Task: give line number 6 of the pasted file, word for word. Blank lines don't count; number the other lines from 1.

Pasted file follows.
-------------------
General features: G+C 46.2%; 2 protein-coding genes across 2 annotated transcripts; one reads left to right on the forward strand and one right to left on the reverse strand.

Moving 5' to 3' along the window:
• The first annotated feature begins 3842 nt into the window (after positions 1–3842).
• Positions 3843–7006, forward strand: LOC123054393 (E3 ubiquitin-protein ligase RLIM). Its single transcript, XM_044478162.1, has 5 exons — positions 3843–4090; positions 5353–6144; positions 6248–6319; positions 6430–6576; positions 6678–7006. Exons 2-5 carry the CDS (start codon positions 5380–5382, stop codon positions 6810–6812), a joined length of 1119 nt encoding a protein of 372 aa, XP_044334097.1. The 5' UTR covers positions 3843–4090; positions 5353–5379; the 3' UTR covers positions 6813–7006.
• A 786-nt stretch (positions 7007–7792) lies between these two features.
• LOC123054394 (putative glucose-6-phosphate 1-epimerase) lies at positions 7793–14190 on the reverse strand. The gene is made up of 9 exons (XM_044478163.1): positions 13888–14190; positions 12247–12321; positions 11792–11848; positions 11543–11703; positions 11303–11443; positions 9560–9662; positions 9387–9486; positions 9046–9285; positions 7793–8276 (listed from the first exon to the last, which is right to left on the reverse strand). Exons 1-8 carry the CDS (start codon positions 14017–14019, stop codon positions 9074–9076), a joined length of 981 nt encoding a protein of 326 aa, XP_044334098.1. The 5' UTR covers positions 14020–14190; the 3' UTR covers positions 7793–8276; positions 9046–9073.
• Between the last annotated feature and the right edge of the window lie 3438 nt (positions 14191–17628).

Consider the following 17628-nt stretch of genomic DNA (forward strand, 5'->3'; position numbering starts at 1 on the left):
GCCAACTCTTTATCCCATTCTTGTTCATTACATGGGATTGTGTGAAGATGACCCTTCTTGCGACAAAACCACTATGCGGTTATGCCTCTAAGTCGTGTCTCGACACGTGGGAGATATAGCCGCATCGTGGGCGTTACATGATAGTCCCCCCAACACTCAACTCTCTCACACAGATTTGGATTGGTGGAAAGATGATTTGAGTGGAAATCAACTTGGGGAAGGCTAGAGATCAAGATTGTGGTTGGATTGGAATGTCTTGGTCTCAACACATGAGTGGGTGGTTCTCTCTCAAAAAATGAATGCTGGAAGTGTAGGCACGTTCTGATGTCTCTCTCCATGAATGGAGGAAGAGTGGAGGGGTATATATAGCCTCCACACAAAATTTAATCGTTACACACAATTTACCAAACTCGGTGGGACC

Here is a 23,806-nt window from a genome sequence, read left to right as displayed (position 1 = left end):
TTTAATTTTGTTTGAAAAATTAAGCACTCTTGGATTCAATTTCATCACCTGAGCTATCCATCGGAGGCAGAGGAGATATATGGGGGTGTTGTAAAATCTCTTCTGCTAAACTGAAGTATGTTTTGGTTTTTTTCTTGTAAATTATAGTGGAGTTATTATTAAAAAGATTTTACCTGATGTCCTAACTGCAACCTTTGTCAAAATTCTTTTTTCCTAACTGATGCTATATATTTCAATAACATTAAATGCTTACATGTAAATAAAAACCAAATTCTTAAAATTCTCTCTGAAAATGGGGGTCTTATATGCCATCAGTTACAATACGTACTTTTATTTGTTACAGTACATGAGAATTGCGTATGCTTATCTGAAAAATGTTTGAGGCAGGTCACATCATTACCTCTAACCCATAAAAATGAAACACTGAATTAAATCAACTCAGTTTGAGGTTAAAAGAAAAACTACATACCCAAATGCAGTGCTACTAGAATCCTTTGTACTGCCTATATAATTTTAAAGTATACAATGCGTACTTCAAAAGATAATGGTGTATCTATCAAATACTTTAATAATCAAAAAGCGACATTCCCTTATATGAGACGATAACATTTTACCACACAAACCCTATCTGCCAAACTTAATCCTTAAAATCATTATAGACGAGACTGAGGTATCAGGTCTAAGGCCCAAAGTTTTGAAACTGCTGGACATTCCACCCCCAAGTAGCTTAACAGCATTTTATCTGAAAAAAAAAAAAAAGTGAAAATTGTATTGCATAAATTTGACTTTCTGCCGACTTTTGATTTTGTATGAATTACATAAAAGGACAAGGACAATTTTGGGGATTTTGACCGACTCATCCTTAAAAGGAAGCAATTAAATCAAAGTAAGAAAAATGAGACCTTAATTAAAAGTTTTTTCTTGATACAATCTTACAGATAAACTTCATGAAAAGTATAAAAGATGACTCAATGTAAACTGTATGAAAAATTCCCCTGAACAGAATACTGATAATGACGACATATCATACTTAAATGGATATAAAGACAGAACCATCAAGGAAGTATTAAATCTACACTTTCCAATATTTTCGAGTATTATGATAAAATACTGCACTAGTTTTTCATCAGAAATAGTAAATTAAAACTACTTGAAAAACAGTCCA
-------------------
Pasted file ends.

• LOC123054394 (putative glucose-6-phosphate 1-epimerase) lies at positions 7793–14190 on the reverse strand. The gene is made up of 9 exons (XM_044478163.1): positions 13888–14190; positions 12247–12321; positions 11792–11848; positions 11543–11703; positions 11303–11443; positions 9560–9662; positions 9387–9486; positions 9046–9285; positions 7793–8276 (listed from the first exon to the last, which is right to left on the reverse strand). Exons 1-8 carry the CDS (start codon positions 14017–14019, stop codon positions 9074–9076), a joined length of 981 nt encoding a protein of 326 aa, XP_044334098.1. The 5' UTR covers positions 14020–14190; the 3' UTR covers positions 7793–8276; positions 9046–9073.